It’s the time of year when holiday music is everywhere. In the grocery stores, at the bank, maybe even in your car — it’s hard to escape. While I was driving recently, the song “White Christmas,” sung by Bing Crosby, came on my radio.
Being a nerdy ecologist, I couldn’t help but wonder what some juvenile gag groupers and gulf flounders might be thinking about this holiday season. I imagined they might be singing their own version of this song that goes something like:
“I’m dreaming of a green grass bed, just like the ones I used to know.”
Because it’s winter now, juvenile fishes and crabs likely are missing their main nursery habitat in which they grew up during the summer. Did you know seagrasses are affected by seasons just like terrestrial ecosystems? Tree leaves change color in the autumn and eventually fall off. Similar seasonal shifts can be found in habitats like seagrasses.
When water temperatures get too hot in the summer, some seagrasses naturally begin to degrade and decompose into the sediment. However, like trees budding new leaves in the spring — only occurring a little earlier — seagrasses will start growing back over winter. They will reach their peak cover in mid-summer. That’s when new juvenile fishes and crabs settle to those beds to use them as a safe place to find food and hide from predators.
These processes and interactions really interest me. As a doctoral student at the University of North Carolina at Chapel Hill’s Institute of Marine Sciences, I have been working to better understand how changes in seagrass species across seasons affect the habitat use of juvenile fish and crabs — also known as nekton — in our coastal waters. I was able to conduct field research through a fellowship from North Carolina Sea Grant and N.C. Coastal Reserve and National Estuarine Research Reserve Program.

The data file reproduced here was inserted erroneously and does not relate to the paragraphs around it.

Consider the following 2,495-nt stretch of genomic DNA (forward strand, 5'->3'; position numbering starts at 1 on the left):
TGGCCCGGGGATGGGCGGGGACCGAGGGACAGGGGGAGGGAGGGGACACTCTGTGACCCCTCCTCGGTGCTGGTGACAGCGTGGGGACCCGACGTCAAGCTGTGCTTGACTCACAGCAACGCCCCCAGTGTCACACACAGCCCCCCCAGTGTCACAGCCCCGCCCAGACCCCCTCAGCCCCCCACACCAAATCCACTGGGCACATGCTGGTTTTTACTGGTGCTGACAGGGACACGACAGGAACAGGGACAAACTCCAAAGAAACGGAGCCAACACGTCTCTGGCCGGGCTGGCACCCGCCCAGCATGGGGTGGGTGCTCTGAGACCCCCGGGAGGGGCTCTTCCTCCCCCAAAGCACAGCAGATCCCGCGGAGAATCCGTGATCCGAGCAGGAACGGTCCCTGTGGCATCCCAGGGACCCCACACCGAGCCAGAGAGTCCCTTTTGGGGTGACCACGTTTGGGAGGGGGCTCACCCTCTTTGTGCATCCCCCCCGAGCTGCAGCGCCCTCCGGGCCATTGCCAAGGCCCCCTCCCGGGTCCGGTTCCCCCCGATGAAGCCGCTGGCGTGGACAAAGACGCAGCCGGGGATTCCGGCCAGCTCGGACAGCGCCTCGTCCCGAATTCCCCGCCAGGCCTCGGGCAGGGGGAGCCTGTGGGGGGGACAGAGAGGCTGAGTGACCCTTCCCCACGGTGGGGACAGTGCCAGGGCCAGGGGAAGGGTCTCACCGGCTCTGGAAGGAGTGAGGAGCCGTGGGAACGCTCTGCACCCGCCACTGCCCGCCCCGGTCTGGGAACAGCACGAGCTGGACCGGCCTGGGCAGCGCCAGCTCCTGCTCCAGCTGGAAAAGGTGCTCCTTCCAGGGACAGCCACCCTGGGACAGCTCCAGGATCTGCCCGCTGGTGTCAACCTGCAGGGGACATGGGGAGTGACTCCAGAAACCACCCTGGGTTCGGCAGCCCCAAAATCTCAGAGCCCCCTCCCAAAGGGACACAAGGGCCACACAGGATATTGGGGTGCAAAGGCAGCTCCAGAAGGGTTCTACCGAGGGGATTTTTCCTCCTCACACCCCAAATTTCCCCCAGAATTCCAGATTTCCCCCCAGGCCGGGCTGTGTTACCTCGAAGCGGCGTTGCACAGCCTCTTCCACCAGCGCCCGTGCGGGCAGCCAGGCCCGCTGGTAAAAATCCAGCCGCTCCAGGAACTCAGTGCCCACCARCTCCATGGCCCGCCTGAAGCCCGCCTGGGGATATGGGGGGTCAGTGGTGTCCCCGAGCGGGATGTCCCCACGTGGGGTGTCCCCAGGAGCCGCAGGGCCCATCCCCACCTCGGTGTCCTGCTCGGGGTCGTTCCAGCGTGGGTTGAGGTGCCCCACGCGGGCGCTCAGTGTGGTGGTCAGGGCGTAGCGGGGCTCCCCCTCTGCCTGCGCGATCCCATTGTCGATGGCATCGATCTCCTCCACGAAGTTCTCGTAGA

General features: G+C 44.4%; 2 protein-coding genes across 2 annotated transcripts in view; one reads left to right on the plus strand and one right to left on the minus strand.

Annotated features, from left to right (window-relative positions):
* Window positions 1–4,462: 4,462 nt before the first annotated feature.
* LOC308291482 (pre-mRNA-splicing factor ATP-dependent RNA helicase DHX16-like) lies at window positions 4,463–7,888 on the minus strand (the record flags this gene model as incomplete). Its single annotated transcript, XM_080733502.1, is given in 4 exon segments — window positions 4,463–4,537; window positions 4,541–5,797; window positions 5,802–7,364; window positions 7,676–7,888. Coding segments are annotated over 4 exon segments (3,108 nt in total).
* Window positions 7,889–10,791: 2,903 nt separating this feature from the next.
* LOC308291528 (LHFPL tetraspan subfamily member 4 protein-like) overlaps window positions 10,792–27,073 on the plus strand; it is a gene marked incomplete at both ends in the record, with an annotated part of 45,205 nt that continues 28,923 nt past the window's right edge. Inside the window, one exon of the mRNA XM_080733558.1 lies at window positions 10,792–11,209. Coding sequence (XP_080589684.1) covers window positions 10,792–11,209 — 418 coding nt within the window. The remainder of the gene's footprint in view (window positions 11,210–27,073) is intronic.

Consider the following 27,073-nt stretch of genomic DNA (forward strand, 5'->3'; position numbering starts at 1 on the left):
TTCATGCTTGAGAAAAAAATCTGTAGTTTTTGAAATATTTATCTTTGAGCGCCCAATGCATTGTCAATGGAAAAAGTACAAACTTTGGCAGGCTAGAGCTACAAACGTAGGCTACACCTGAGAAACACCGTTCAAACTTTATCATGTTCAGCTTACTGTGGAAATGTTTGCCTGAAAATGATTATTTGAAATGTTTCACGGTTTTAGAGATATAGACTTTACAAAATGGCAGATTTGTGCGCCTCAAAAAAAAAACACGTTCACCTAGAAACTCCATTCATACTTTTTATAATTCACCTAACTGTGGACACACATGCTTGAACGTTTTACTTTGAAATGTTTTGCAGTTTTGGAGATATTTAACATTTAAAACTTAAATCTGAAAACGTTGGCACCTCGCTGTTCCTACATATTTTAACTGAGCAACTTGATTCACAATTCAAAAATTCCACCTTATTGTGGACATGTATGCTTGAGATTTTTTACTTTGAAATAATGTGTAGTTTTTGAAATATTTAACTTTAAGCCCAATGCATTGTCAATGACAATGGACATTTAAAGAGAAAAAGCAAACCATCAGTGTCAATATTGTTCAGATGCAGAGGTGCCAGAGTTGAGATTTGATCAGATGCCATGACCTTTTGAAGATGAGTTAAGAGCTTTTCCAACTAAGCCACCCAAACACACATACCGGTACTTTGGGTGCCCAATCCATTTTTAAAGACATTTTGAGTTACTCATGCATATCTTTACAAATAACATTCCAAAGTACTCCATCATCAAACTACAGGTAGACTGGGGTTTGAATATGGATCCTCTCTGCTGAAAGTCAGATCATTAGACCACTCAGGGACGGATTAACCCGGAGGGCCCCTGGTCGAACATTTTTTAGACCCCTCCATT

Did you know North Carolina supports more submerged aquatic vegetation than any other state along the Atlantic Coast, except for Florida? The dominant seagrass species in our state, eelgrass (Zostera marina) sits at its thermal tolerance and southern geographic limit, so temperature increases may be particularly problematic here. As eelgrass cover declines, shoalgrass (Halodule wrightii), a shorter seagrass species with less dense shoots and thinner leaves, becomes more prominent. Shoalgrass can tolerate much higher temperatures and shallower depths, but it potentially supports fewer organisms associated with seagrass.
Why is this important to you? The global seafood industry supports about 10 to 12 percent of the world’s population — landings are worth 80 to 85 million tons per year since 1990 — according to a study reported in the Environmental Resource Economy Journal in 2012. A profitable and favorable seafood industry depends on healthy fish habitats, because many of our ecologically and economically important fish and seafood grow up in estuaries. Essentially, we owe it to these nursery habitats for all the delicious seafood we order in restaurants. Fully understanding these systems greatly contributes to the productivity of many commercially and recreationally important species.
You don’t eat seafood: Is this still important to you? Yes! Nursery habitats are incredibly important because they provide other irreplaceable services, like protecting our coasts and homes from storms, filtering harmful chemicals and pollutants from the water, and trapping sediments and nutrients. Additionally, they provide juvenile fishes some lyrics for their holiday carols.